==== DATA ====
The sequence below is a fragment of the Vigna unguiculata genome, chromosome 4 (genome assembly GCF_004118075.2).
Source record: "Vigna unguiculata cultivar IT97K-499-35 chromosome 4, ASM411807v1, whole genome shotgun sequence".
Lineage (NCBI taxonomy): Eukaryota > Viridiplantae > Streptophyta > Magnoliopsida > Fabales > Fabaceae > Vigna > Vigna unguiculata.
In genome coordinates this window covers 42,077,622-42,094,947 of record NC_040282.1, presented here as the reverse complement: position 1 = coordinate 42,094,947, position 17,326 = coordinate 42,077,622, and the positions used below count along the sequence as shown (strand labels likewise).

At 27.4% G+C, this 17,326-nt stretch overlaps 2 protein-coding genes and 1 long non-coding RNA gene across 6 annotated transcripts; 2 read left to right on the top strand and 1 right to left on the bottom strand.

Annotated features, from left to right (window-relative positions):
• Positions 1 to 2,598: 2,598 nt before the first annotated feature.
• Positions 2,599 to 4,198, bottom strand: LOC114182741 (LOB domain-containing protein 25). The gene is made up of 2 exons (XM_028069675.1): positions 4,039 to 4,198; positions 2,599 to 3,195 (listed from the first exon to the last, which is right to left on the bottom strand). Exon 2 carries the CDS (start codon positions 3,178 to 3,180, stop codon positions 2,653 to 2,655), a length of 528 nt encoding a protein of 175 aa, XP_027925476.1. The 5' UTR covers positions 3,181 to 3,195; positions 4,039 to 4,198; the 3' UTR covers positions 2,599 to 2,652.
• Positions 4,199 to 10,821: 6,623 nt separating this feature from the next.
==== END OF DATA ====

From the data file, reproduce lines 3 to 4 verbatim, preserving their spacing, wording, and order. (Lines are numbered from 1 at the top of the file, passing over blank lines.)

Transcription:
Lineage (NCBI taxonomy): Eukaryota > Viridiplantae > Streptophyta > Magnoliopsida > Fabales > Fabaceae > Vigna > Vigna unguiculata.
In genome coordinates this window covers 42,077,622-42,094,947 of record NC_040282.1, presented here as the reverse complement: position 1 = coordinate 42,094,947, position 17,326 = coordinate 42,077,622, and the positions used below count along the sequence as shown (strand labels likewise).